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Intel's oneDNN Continues Improving Support For Non-Intel Hardware

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  • Intel's oneDNN Continues Improving Support For Non-Intel Hardware

    Phoronix: Intel's oneDNN Continues Improving Support For Non-Intel Hardware

    Earlier this year was the surprising move of Intel's oneDNN neural network library adding AArch64 support and that was then complemented by adding IBM POWER support to this neural network library that is part of their oneAPI collection. Now with the latest oneDNN 2.0 beta they have furthered the support and performance for non-Intel hardware...

    http://www.phoronix.com/scan.php?pag...e-Arm-Plus-IBM

  • #2
    That's pretty cool, but, why would they do that? Seems like a lot of effort for basically aiding a rivaling architecture. That would be like Nvidia making CUDA drivers for AMD.

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    • #3
      Originally posted by schmidtbag View Post
      That's pretty cool, but, why would they do that? Seems like a lot of effort for basically aiding a rivaling architecture. That would be like Nvidia making CUDA drivers for AMD.
      What's the number one complaint with CUDA? That it's Nvidia-only. What's the number one complaint with ROCm? It's reputation for being pain in the ass to even get working. What is this? The opposite of those.

      Intel making their product available in as many places as possible, on as much hardware as possible, as easily as possible means more people will see value in adopting it as a solution for their needs regardless of what they already have or are doing. When it comes time for hardware upgrades, pairing some new Intel hardware with your existing Intel software stack makes sense. Dominate on one front to make the other front more appealing.

      EDIT: IMHO, Intel saw what happened with AMD over the past 8 years with their open embrace and are now outdoing them on the open software side. Oh, a driver. Hold my beer. They learned their lesson with the ICC. Who needs the ICC when there's the GCC and LLVM? Who needs CUDA when there's oneAPI?
      Last edited by skeevy420; 29 October 2020, 09:27 AM.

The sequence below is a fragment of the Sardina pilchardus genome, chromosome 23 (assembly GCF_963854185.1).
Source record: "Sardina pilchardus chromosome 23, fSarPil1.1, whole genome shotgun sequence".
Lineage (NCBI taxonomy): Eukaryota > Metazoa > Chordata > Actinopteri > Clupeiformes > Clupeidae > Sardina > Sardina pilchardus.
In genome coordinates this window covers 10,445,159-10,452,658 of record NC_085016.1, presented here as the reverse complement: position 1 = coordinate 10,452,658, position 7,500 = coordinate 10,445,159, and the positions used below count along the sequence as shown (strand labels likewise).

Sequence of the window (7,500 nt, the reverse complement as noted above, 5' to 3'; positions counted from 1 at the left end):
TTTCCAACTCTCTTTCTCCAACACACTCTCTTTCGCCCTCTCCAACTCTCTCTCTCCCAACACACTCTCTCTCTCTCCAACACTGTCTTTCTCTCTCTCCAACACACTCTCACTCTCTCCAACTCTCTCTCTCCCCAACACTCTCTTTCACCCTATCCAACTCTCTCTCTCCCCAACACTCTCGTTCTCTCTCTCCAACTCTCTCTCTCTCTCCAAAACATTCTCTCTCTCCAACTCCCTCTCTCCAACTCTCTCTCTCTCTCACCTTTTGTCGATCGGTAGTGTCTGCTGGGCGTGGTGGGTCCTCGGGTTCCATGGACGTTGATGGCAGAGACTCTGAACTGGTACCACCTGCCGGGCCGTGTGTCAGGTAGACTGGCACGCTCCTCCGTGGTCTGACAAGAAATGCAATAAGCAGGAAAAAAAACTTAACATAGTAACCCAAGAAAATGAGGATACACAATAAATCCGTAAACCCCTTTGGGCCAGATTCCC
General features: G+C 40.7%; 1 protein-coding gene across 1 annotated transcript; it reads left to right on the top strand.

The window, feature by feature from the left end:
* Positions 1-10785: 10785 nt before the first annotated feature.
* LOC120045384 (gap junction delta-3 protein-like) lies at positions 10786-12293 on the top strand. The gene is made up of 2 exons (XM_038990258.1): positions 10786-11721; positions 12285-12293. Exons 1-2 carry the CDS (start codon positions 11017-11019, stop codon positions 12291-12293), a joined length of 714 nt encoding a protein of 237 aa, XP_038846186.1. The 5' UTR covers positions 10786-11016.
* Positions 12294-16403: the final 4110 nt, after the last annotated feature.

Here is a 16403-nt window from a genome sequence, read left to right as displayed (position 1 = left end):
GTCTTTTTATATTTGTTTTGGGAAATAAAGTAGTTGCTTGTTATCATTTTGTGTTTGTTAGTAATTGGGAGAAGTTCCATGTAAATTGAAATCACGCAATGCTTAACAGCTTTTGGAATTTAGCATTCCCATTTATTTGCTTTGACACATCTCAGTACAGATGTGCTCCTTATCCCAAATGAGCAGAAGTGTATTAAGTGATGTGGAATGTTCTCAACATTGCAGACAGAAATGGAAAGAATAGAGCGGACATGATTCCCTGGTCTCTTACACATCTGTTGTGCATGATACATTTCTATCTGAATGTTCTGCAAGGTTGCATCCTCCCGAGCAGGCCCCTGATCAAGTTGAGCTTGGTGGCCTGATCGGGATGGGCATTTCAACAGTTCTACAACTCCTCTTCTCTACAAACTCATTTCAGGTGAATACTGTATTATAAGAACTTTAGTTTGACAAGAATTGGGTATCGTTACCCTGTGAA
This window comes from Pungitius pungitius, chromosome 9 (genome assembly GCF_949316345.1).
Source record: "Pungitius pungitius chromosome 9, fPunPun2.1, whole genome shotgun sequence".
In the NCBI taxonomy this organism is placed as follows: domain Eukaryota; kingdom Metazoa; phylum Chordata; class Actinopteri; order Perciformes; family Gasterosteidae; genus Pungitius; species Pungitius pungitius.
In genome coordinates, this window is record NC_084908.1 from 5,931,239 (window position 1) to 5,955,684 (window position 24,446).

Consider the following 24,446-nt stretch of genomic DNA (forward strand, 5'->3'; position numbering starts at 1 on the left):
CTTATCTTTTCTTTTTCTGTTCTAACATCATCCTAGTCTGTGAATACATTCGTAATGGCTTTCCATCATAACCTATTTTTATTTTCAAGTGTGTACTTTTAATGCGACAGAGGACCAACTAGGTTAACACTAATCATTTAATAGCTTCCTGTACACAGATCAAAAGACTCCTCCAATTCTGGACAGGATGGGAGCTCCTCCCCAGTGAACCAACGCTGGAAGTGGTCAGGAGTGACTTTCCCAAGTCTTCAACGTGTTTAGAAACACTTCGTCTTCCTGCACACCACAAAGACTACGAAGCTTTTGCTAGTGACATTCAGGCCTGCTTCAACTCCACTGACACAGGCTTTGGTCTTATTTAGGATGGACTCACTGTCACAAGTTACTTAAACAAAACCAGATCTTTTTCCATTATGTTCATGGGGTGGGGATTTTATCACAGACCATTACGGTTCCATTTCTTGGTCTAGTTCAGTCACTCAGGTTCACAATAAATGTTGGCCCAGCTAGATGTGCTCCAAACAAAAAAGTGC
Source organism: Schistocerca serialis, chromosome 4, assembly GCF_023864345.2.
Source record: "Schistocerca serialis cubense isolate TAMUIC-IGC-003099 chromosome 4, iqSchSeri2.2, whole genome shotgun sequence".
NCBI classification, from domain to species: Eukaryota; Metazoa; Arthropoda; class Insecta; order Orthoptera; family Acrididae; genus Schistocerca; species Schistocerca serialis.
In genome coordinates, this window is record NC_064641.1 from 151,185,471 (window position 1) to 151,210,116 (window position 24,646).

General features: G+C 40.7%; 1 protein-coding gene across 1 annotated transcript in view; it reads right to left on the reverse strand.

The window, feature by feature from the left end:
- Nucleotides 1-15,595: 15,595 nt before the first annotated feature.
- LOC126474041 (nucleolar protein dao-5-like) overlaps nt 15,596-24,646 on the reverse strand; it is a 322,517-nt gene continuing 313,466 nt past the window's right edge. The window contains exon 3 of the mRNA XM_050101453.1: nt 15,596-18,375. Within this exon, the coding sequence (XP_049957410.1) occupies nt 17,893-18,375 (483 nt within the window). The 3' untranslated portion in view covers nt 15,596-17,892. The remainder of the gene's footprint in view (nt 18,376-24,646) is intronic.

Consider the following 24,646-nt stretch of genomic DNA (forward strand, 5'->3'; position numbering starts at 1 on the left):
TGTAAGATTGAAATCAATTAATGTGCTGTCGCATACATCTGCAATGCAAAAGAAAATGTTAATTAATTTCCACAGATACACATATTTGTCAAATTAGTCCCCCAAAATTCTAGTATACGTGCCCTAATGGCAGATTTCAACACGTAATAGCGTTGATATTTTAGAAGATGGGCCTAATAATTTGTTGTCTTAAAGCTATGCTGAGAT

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      • #4
        Originally posted by skeevy420 View Post
        What's the number one complaint with CUDA? That it's Nvidia-only. What's the number one complaint with ROCm? It's reputation for being pain in the ass to even get working. What is this? The opposite of those.
        CUDA is Nvidia-only because it is within Nvidia's interest to make sure that all the money they dump into it yields a profit. Since CUDA is free, that's not going to happen if people buy their competitors' products for all the work they put into it. Trust me, I find it irritating - there is CUDA-based software I'd really rather run on AMD if I could, but I have no choice but to use some old, slow, power-hungry Kepler GPU to do so, because I don't feel like buying a new Nvidia GPU for 1 program. But, I don't blame Nvidia for the route they take. Clearly, it's working well for them.
        Intel making their product available in as many places as possible, on as much hardware as possible, as easily as possible means more people will see value in adopting it as a solution for their needs regardless of what they already have or are doing. When it comes time for hardware upgrades, pairing some new Intel hardware with your existing Intel software stack makes sense. Dominate on one front to make the other front more appealing.
        Sure, the easiest way to increase popularity is to increase accessibility. But, that isn't the only solution, case in point: CUDA. CUDA is not widely accessible yet it completely dominated over OpenCL, because it was so much more polished and easier to implement. That isn't to say Intel can't/won't achieve the same, but they're banking on the idea that what they're making will be popular, where hopefully that popularity will get more volunteers or other companies involved where they don't have to pitch in as much. Unless Intel has some sort of trick up their sleeves that makes OneDNN perform better on their hardware, I just don't see the financial incentive for them to actively contribute toward competing products.

        Bear in mind, this is different compared to Intel's contributions to Mesa, because their contributions are for themselves first, and anyone else who wants to mooch off them is able to. What Intel is doing with OneDNN is as if Intel were to make additions specifically for amdgpu, nouveau, or freedreno.

        So, I'm not confused about Intel making this open-source, I'm confused why they're making contributions that only benefits their competitors.
        Last edited by schmidtbag; 29 October 2020, 10:07 AM.

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        • #5
          My own theory why they are making these contributions is that the benchmarks will favor their hardware. Is oneDNN going to exploit Altivec with PowerPC?
          Their git even mentions "Future ISAs may have initial support in the library disabled by default and require the use of run-time controls to enable them." Regardless, I doubt any other architecture will show similar performance than AVX512_CORE_AMX or future instruction sets will offer. Make it compatible for everything, but everything else is slower.